Female skateboarding collective breaks stereotypes in Bolivia: ‘I love this sport’

Emerald Pellot
·2 min read

Women in Bolivia are honoring their indigenous Aymara heritage while breaking gender stereotypes.

ImillaSkate is a skateboarding collective made up of young women from La Paz. The athletes sport traditional pollera skirts, bowler hats or the dresses their Aymara grandmothers have passed down to them, while skating.

“I love this sport, I love my culture and I love being a woman, and that is what motivates me to continue,” one of the skaterboarders, Ayde Choque, told the Associated Press. “It’s to keep our identity and our culture … to appreciate that culture and sports at the same time.”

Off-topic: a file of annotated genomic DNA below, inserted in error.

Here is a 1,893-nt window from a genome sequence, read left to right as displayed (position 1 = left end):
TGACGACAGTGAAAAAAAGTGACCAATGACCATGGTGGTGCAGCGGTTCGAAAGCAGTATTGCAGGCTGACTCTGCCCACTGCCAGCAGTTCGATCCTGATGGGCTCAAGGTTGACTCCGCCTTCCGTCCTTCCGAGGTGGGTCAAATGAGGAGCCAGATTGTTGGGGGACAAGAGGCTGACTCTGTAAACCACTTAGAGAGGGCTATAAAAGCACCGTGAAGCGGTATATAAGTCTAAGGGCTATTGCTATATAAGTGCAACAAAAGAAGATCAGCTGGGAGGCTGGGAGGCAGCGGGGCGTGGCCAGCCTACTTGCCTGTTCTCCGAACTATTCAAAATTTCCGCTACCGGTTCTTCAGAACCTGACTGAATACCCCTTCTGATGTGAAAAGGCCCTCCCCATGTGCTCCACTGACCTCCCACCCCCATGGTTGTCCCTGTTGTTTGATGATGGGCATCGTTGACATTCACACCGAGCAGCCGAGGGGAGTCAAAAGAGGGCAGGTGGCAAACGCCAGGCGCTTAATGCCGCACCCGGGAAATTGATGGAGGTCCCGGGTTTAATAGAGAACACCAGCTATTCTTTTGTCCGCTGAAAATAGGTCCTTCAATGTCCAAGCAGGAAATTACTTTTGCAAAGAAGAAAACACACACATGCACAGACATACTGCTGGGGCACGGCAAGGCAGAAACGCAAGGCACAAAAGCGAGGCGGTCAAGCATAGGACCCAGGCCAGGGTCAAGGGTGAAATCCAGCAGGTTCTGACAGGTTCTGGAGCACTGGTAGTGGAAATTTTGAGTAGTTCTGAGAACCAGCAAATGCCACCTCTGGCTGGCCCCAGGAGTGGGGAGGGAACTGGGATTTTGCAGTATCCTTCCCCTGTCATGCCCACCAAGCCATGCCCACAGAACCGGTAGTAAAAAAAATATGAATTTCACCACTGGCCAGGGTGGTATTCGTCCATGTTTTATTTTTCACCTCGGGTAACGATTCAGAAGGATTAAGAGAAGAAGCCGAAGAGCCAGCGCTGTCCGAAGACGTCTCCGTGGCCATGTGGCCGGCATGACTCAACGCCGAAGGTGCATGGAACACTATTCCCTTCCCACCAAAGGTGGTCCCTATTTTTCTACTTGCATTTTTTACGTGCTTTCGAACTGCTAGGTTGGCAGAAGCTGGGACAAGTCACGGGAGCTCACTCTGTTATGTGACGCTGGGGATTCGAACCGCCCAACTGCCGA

ImillaSkate is just one collective that’s part of a larger movement in Cochabamba that started in July 2020. The skateboarders rocking traditional garments inspired girls across the country to follow suit.

Aymara women usually wear ankle-length layered skirts, embroidered blouses and shawls, with long braids and a bowler hat.

“The world will know that in Bolivia there are women who do it,” said skateboarder Milenda Limachi. “We love our culture, and love what we do.”

The Aymara are one of the largest indigenous groups in Bolivia. But their status has long made them targets of bigotry and discrimination. Nevertheless, they have held onto their traditions and express their cultural identity through clothes. However, the bowler hat or borsalino is relatively new for the culture, first appearing at the turn of the 20th century seemingly by accident.

“A large shipment of hats was ordered from Europe for railway workers, but they were too small. Rather than send them back, the hats were given to the local women. Some versions of the story say the women were told wearing the hat would help with fertility, others that a savvy hat merchant marketed them to the women as being all the rage in Europe,” according to National Geographic.

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